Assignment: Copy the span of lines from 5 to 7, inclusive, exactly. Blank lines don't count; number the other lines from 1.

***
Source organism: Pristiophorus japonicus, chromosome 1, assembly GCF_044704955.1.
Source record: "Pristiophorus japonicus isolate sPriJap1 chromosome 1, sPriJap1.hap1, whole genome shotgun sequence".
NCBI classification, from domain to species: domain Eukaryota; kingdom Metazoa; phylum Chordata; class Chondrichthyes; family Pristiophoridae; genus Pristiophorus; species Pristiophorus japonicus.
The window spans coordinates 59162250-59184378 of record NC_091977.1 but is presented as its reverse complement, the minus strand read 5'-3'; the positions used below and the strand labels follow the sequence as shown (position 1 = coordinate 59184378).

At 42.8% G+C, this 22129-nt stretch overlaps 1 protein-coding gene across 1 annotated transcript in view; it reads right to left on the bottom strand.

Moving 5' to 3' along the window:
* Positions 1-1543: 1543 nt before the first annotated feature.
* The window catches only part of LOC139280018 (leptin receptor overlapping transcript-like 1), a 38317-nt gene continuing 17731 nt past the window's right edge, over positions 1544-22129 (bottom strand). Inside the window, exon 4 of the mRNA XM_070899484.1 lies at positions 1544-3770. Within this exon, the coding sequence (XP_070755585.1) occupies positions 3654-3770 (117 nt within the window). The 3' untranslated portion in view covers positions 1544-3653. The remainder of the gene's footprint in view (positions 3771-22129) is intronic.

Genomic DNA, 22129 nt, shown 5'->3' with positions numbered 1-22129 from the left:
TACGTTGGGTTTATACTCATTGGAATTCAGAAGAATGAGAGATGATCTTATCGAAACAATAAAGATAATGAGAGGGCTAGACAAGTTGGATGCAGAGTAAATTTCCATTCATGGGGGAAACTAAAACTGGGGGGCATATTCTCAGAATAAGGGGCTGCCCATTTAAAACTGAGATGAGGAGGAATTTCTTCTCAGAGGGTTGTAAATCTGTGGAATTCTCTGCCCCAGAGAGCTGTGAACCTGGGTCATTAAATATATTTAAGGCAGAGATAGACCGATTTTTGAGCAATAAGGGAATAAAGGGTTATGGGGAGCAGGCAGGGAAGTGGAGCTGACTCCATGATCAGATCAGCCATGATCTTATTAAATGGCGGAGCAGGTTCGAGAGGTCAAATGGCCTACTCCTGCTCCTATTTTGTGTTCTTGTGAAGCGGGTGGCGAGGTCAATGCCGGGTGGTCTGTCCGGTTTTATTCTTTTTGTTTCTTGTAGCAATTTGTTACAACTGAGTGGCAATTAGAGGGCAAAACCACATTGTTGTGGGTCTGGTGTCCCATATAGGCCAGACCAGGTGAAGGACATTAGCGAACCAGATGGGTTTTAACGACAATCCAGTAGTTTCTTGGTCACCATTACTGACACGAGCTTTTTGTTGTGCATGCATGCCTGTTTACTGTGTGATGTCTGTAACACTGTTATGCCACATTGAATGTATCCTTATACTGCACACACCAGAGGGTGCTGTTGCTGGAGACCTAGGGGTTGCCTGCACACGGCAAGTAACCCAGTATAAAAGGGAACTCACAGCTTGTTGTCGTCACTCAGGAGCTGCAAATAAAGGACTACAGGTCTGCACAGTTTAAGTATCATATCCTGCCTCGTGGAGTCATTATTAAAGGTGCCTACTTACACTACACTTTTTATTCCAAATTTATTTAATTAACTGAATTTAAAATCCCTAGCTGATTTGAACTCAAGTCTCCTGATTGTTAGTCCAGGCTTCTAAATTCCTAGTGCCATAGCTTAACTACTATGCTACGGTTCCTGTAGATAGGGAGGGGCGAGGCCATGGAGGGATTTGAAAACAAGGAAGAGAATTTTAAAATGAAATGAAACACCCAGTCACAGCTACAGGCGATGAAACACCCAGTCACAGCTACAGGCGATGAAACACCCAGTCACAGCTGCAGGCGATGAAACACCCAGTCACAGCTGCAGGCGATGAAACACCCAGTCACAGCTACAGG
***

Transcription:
At 42.8% G+C, this 22129-nt stretch overlaps 1 protein-coding gene across 1 annotated transcript in view; it reads right to left on the bottom strand.

Moving 5' to 3' along the window:
* Positions 1-1543: 1543 nt before the first annotated feature.